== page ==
By John Richardson
THE blog continues to ponder the significance of the Petronas announcement that it is to go ahead with its $27bn refinery-petrochemicals project – the Pengerang Integrated Complex (PIC) at Johor in Malaysia.
“It means that Singapore faces a competitor with deep pockets. Time to assess the winners and losers on Singapore’s Jurong Island,” an industry observer told the blog last week.
We have few details about exactly what Petronas will build at PIC other than this very sketchy announcement from the Malaysian state-owned oil, gas and petrochemicals giant: “[The complex] will consist of a 300,000 bbl/day refinery and a petrochemical complex, which is expected to produce 7.7m tonnes/year of various grades of products, including differentiated and speciality chemicals products, such as synthetic rubbers and high grade polymers.”
The phrase “differentiated and speciality chemicals” might be enough, though, to ring alarm bells in Singapore as this is also the direction in which Jurong Island is also heading.
And one would have thought that a complex of the scale being planned by Petronas cannot entirely involve specialities, given that the specialities produced there would be at risk of becoming commodities as a result of oversupply. Thus, Singapore and other Asian petrochemical producers might also face competition in the commodities space from PIC.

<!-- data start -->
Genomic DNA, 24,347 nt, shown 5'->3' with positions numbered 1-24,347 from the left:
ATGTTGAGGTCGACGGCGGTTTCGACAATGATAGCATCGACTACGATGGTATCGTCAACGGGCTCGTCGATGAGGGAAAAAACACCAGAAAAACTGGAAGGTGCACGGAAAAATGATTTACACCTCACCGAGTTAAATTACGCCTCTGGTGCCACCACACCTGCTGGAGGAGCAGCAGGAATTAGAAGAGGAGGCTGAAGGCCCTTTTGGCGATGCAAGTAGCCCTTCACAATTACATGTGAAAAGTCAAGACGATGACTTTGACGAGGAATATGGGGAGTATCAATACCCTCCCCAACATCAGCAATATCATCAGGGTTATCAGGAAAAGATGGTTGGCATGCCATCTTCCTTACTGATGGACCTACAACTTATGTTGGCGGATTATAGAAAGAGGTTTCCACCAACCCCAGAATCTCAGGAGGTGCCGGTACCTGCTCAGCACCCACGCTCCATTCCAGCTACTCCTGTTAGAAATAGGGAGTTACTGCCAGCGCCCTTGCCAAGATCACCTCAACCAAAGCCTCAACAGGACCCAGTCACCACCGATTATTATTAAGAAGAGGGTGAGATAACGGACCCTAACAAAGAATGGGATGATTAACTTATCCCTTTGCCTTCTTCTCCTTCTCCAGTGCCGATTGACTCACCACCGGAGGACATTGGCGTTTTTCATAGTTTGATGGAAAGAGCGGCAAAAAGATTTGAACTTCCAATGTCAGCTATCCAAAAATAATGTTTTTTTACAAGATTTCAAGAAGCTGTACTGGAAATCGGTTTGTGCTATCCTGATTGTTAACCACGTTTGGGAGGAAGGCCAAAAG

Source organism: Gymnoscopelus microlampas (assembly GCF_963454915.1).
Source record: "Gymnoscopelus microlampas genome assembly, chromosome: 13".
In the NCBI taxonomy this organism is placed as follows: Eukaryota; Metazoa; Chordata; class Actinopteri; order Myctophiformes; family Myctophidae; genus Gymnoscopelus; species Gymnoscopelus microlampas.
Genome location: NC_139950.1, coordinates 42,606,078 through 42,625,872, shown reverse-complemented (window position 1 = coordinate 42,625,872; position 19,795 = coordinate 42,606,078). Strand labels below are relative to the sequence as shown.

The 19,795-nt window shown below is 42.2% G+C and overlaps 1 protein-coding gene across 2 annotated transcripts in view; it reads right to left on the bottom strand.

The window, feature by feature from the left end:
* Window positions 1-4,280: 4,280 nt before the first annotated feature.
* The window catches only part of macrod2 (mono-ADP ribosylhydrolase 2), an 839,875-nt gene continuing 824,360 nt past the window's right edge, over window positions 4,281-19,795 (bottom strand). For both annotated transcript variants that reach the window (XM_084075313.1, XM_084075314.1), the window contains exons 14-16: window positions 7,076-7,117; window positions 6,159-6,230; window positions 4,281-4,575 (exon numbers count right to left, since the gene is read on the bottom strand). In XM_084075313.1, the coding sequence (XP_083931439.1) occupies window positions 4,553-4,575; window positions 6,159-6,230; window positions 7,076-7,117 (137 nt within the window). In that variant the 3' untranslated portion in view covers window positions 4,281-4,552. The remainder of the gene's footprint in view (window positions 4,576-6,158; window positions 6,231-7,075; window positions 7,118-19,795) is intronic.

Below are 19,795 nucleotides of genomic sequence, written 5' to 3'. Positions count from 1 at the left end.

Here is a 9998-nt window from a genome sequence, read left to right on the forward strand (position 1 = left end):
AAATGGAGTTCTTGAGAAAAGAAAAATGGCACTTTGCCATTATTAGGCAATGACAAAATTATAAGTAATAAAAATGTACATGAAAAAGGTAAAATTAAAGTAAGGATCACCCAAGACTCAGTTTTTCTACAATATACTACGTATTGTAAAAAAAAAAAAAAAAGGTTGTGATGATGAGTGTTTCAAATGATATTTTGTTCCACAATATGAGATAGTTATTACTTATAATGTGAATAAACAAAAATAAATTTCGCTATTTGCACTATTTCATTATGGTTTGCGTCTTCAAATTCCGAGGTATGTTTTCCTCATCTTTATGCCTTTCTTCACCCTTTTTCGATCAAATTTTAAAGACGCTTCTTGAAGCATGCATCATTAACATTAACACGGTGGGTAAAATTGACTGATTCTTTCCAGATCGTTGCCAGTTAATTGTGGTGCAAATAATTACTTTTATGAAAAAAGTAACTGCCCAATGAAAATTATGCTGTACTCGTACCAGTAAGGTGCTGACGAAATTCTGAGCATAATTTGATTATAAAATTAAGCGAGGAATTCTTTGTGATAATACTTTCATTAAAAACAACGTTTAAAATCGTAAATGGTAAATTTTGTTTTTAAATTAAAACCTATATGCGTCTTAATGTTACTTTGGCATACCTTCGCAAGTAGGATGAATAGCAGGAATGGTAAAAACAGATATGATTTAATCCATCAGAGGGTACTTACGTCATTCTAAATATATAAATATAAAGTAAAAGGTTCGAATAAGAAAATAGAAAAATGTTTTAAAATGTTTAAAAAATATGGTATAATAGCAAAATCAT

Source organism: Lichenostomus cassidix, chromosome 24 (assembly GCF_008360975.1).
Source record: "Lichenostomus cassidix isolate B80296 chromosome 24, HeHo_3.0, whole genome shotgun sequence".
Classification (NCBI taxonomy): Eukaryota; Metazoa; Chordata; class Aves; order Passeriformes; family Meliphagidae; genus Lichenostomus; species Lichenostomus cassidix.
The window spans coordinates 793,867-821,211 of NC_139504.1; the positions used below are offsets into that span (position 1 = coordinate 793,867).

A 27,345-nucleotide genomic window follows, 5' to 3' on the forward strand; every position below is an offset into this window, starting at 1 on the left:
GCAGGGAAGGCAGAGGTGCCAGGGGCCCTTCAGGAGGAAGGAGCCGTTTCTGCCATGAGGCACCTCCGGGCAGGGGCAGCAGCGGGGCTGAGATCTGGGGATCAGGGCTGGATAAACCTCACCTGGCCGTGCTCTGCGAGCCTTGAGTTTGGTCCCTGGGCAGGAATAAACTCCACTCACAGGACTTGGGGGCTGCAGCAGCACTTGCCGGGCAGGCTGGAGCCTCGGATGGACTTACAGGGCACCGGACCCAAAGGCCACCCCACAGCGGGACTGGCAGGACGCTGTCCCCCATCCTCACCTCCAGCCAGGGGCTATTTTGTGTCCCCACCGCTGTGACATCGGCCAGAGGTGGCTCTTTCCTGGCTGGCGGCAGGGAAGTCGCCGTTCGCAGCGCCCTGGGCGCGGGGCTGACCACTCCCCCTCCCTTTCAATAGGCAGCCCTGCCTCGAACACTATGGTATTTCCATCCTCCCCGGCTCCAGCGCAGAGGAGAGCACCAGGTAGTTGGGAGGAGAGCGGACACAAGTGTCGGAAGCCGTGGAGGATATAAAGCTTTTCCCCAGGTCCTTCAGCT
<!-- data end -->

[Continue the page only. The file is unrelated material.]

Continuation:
We also continue to worry that there will not be enough room for all the new petrochemicals projects being planned, both in Asia in general and in the US. (see the above table for an updated list of some of the many new crackers due on-stream in the States).
The key assessment for us remains China’s ability and willingness to absorb surplus petrochemicals volumes over the next decade, given that it is by the far the biggest consumer in the region.